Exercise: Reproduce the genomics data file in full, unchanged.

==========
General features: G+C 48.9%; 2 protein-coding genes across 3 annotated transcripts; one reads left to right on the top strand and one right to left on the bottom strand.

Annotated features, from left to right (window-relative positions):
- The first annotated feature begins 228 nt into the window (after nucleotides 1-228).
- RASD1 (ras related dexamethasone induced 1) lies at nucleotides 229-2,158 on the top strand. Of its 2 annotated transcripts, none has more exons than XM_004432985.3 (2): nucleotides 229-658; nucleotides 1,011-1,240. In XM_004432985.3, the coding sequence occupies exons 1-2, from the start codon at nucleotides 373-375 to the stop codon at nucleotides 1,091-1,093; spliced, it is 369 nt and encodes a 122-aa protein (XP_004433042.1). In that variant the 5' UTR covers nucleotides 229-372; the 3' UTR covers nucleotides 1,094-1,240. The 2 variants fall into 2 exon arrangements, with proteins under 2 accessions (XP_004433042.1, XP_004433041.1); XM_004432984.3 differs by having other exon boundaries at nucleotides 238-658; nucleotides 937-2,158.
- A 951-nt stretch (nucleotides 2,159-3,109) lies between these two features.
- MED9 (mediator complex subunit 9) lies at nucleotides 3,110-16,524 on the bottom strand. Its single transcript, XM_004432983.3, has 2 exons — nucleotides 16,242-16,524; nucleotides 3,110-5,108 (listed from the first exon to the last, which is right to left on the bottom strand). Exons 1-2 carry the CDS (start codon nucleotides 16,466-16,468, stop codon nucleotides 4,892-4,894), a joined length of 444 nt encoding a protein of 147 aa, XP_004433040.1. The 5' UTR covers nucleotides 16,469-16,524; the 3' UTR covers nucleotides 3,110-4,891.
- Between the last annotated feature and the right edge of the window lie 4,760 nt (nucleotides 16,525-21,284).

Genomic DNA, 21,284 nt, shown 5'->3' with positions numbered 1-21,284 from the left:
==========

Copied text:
General features: G+C 48.9%; 2 protein-coding genes across 3 annotated transcripts; one reads left to right on the top strand and one right to left on the bottom strand.

Annotated features, from left to right (window-relative positions):
- The first annotated feature begins 228 nt into the window (after nucleotides 1-228).
- RASD1 (ras related dexamethasone induced 1) lies at nucleotides 229-2,158 on the top strand. Of its 2 annotated transcripts, none has more exons than XM_004432985.3 (2): nucleotides 229-658; nucleotides 1,011-1,240. In XM_004432985.3, the coding sequence occupies exons 1-2, from the start codon at nucleotides 373-375 to the stop codon at nucleotides 1,091-1,093; spliced, it is 369 nt and encodes a 122-aa protein (XP_004433042.1). In that variant the 5' UTR covers nucleotides 229-372; the 3' UTR covers nucleotides 1,094-1,240. The 2 variants fall into 2 exon arrangements, with proteins under 2 accessions (XP_004433042.1, XP_004433041.1); XM_004432984.3 differs by having other exon boundaries at nucleotides 238-658; nucleotides 937-2,158.
- A 951-nt stretch (nucleotides 2,159-3,109) lies between these two features.
- MED9 (mediator complex subunit 9) lies at nucleotides 3,110-16,524 on the bottom strand. Its single transcript, XM_004432983.3, has 2 exons — nucleotides 16,242-16,524; nucleotides 3,110-5,108 (listed from the first exon to the last, which is right to left on the bottom strand). Exons 1-2 carry the CDS (start codon nucleotides 16,466-16,468, stop codon nucleotides 4,892-4,894), a joined length of 444 nt encoding a protein of 147 aa, XP_004433040.1. The 5' UTR covers nucleotides 16,469-16,524; the 3' UTR covers nucleotides 3,110-4,891.
- Between the last annotated feature and the right edge of the window lie 4,760 nt (nucleotides 16,525-21,284).

Genomic DNA, 21,284 nt, shown 5'->3' with positions numbered 1-21,284 from the left: